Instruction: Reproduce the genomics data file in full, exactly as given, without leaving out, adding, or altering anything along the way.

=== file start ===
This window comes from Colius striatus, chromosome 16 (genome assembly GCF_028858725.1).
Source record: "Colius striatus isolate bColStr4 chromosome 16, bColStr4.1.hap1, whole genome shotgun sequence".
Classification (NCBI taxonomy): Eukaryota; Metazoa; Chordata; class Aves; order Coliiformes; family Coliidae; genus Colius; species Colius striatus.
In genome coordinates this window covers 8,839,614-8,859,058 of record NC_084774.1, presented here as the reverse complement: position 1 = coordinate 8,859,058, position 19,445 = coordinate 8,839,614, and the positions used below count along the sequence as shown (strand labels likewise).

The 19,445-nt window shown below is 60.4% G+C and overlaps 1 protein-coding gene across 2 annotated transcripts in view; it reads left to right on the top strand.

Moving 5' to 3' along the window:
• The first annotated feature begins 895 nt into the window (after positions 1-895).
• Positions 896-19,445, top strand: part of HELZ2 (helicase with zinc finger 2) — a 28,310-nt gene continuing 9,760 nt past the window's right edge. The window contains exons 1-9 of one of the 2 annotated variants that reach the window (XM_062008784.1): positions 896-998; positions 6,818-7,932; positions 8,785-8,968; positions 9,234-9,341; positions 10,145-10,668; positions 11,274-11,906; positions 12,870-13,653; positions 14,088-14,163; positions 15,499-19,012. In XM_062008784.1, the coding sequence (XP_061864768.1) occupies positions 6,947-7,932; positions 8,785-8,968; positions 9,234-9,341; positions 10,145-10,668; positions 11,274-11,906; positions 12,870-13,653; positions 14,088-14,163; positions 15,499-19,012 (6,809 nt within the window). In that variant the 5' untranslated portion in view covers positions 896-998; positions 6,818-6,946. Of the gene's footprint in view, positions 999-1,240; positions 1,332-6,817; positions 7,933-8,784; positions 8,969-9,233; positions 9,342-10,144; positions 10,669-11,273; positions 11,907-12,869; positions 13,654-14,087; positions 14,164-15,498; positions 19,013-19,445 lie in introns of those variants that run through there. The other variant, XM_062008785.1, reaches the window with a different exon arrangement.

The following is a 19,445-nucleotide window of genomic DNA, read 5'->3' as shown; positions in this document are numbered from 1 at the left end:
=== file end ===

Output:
This window comes from Colius striatus, chromosome 16 (genome assembly GCF_028858725.1).
Source record: "Colius striatus isolate bColStr4 chromosome 16, bColStr4.1.hap1, whole genome shotgun sequence".
Classification (NCBI taxonomy): Eukaryota; Metazoa; Chordata; class Aves; order Coliiformes; family Coliidae; genus Colius; species Colius striatus.
In genome coordinates this window covers 8,839,614-8,859,058 of record NC_084774.1, presented here as the reverse complement: position 1 = coordinate 8,859,058, position 19,445 = coordinate 8,839,614, and the positions used below count along the sequence as shown (strand labels likewise).

The 19,445-nt window shown below is 60.4% G+C and overlaps 1 protein-coding gene across 2 annotated transcripts in view; it reads left to right on the top strand.

Moving 5' to 3' along the window:
• The first annotated feature begins 895 nt into the window (after positions 1-895).
• Positions 896-19,445, top strand: part of HELZ2 (helicase with zinc finger 2) — a 28,310-nt gene continuing 9,760 nt past the window's right edge. The window contains exons 1-9 of one of the 2 annotated variants that reach the window (XM_062008784.1): positions 896-998; positions 6,818-7,932; positions 8,785-8,968; positions 9,234-9,341; positions 10,145-10,668; positions 11,274-11,906; positions 12,870-13,653; positions 14,088-14,163; positions 15,499-19,012. In XM_062008784.1, the coding sequence (XP_061864768.1) occupies positions 6,947-7,932; positions 8,785-8,968; positions 9,234-9,341; positions 10,145-10,668; positions 11,274-11,906; positions 12,870-13,653; positions 14,088-14,163; positions 15,499-19,012 (6,809 nt within the window). In that variant the 5' untranslated portion in view covers positions 896-998; positions 6,818-6,946. Of the gene's footprint in view, positions 999-1,240; positions 1,332-6,817; positions 7,933-8,784; positions 8,969-9,233; positions 9,342-10,144; positions 10,669-11,273; positions 11,907-12,869; positions 13,654-14,087; positions 14,164-15,498; positions 19,013-19,445 lie in introns of those variants that run through there. The other variant, XM_062008785.1, reaches the window with a different exon arrangement.

The following is a 19,445-nucleotide window of genomic DNA, read 5'->3' as shown; positions in this document are numbered from 1 at the left end: